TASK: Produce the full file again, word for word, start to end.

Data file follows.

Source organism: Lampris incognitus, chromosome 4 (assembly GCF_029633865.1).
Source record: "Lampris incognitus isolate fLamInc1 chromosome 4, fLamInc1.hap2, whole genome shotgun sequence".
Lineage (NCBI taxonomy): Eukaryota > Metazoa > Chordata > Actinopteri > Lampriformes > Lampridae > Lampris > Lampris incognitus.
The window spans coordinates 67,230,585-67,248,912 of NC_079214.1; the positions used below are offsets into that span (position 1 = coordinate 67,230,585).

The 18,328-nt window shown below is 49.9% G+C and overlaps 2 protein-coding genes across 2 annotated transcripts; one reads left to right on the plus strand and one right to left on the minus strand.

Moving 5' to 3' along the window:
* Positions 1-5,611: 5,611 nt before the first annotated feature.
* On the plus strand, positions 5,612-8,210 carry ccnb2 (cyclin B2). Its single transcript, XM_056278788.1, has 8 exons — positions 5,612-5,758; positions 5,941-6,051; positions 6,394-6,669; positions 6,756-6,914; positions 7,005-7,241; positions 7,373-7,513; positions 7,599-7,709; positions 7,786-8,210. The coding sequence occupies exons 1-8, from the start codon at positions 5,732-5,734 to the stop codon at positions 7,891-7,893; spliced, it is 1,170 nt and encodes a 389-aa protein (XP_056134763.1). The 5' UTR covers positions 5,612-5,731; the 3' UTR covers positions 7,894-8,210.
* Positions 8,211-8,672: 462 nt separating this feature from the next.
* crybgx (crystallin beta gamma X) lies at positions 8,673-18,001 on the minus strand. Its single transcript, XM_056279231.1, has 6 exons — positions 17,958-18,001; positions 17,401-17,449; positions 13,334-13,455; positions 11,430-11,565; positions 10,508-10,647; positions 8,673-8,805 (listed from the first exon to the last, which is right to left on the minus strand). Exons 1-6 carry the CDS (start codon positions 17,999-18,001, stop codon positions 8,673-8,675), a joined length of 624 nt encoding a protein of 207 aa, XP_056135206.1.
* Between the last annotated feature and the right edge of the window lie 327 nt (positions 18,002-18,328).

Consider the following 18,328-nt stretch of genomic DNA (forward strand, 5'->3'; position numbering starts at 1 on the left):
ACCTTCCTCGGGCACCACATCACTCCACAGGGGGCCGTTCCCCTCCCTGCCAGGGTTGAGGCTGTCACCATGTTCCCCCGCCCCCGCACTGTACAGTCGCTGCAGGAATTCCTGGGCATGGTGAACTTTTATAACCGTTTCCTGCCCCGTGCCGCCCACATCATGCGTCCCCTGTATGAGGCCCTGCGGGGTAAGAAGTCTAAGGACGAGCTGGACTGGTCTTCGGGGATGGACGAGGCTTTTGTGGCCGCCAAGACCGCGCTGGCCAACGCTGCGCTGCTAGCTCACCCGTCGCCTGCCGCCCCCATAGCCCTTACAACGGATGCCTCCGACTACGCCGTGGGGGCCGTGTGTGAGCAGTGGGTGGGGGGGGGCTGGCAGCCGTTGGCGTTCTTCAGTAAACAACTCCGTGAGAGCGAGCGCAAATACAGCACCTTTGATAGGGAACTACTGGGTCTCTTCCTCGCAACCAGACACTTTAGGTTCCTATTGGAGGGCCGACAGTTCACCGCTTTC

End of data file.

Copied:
Source organism: Lampris incognitus, chromosome 4 (assembly GCF_029633865.1).
Source record: "Lampris incognitus isolate fLamInc1 chromosome 4, fLamInc1.hap2, whole genome shotgun sequence".
Lineage (NCBI taxonomy): Eukaryota > Metazoa > Chordata > Actinopteri > Lampriformes > Lampridae > Lampris > Lampris incognitus.
The window spans coordinates 67,230,585-67,248,912 of NC_079214.1; the positions used below are offsets into that span (position 1 = coordinate 67,230,585).

The 18,328-nt window shown below is 49.9% G+C and overlaps 2 protein-coding genes across 2 annotated transcripts; one reads left to right on the plus strand and one right to left on the minus strand.

Moving 5' to 3' along the window:
* Positions 1-5,611: 5,611 nt before the first annotated feature.
* On the plus strand, positions 5,612-8,210 carry ccnb2 (cyclin B2). Its single transcript, XM_056278788.1, has 8 exons — positions 5,612-5,758; positions 5,941-6,051; positions 6,394-6,669; positions 6,756-6,914; positions 7,005-7,241; positions 7,373-7,513; positions 7,599-7,709; positions 7,786-8,210. The coding sequence occupies exons 1-8, from the start codon at positions 5,732-5,734 to the stop codon at positions 7,891-7,893; spliced, it is 1,170 nt and encodes a 389-aa protein (XP_056134763.1). The 5' UTR covers positions 5,612-5,731; the 3' UTR covers positions 7,894-8,210.
* Positions 8,211-8,672: 462 nt separating this feature from the next.
* crybgx (crystallin beta gamma X) lies at positions 8,673-18,001 on the minus strand. Its single transcript, XM_056279231.1, has 6 exons — positions 17,958-18,001; positions 17,401-17,449; positions 13,334-13,455; positions 11,430-11,565; positions 10,508-10,647; positions 8,673-8,805 (listed from the first exon to the last, which is right to left on the minus strand). Exons 1-6 carry the CDS (start codon positions 17,999-18,001, stop codon positions 8,673-8,675), a joined length of 624 nt encoding a protein of 207 aa, XP_056135206.1.
* Between the last annotated feature and the right edge of the window lie 327 nt (positions 18,002-18,328).

Consider the following 18,328-nt stretch of genomic DNA (forward strand, 5'->3'; position numbering starts at 1 on the left):
ACCTTCCTCGGGCACCACATCACTCCACAGGGGGCCGTTCCCCTCCCTGCCAGGGTTGAGGCTGTCACCATGTTCCCCCGCCCCCGCACTGTACAGTCGCTGCAGGAATTCCTGGGCATGGTGAACTTTTATAACCGTTTCCTGCCCCGTGCCGCCCACATCATGCGTCCCCTGTATGAGGCCCTGCGGGGTAAGAAGTCTAAGGACGAGCTGGACTGGTCTTCGGGGATGGACGAGGCTTTTGTGGCCGCCAAGACCGCGCTGGCCAACGCTGCGCTGCTAGCTCACCCGTCGCCTGCCGCCCCCATAGCCCTTACAACGGATGCCTCCGACTACGCCGTGGGGGCCGTGTGTGAGCAGTGGGTGGGGGGGGGCTGGCAGCCGTTGGCGTTCTTCAGTAAACAACTCCGTGAGAGCGAGCGCAAATACAGCACCTTTGATAGGGAACTACTGGGTCTCTTCCTCGCAACCAGACACTTTAGGTTCCTATTGGAGGGCCGACAGTTCACCGCTTTC